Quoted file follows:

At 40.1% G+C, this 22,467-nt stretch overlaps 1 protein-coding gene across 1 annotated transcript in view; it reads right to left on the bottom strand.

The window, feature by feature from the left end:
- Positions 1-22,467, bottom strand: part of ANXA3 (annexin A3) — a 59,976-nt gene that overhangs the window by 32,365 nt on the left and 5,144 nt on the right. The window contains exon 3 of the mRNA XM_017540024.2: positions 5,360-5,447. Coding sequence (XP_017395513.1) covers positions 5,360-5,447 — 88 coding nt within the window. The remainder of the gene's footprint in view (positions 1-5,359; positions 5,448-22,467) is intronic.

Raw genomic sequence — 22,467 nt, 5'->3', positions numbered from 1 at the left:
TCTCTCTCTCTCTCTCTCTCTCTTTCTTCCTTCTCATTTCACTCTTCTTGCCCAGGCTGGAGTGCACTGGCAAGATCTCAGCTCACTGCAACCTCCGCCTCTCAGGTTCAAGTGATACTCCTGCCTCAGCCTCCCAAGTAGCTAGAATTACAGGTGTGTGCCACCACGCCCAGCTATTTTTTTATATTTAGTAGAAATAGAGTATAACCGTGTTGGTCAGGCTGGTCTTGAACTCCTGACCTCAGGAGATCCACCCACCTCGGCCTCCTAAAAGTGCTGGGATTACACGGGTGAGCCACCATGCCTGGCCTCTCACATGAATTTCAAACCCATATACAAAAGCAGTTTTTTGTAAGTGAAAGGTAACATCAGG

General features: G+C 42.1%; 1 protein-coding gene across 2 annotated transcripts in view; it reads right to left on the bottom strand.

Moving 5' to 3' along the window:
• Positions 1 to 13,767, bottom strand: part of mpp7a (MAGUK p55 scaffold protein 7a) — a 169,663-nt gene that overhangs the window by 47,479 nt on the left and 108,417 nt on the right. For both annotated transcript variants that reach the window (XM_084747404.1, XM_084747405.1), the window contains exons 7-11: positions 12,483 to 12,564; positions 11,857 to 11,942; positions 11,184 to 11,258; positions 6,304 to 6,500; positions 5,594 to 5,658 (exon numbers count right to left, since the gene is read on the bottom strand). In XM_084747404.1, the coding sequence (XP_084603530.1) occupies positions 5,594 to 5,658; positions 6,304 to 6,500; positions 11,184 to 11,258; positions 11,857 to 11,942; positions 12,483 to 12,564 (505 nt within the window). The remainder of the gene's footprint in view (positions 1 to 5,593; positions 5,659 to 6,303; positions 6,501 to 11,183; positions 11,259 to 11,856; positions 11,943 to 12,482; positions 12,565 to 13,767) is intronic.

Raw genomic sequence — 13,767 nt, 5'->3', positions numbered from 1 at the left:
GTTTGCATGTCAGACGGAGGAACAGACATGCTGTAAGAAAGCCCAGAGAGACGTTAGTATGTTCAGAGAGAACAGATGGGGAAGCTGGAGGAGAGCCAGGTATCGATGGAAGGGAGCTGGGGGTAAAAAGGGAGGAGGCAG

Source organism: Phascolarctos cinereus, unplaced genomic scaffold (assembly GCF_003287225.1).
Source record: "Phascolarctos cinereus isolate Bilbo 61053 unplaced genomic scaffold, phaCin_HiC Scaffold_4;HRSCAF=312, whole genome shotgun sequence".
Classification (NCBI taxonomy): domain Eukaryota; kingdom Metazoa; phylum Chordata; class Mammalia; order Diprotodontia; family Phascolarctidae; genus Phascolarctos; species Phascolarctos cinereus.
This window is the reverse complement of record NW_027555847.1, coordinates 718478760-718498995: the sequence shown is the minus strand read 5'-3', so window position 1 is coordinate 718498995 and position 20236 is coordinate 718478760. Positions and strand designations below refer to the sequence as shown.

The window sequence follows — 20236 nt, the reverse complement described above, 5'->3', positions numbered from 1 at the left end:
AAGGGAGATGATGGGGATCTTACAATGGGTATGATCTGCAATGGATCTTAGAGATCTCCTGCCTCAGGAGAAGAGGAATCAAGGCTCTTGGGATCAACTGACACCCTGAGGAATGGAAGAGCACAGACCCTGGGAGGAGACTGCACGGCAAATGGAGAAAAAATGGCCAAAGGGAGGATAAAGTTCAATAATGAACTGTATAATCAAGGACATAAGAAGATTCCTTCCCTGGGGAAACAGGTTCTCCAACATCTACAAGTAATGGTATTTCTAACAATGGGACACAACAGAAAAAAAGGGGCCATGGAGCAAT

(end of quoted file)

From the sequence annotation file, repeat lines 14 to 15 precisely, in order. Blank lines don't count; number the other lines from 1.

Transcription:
This window is the reverse complement of record NW_027555847.1, coordinates 718478760-718498995: the sequence shown is the minus strand read 5'-3', so window position 1 is coordinate 718498995 and position 20236 is coordinate 718478760. Positions and strand designations below refer to the sequence as shown.

The window sequence follows — 20236 nt, the reverse complement described above, 5'->3', positions numbered from 1 at the left end: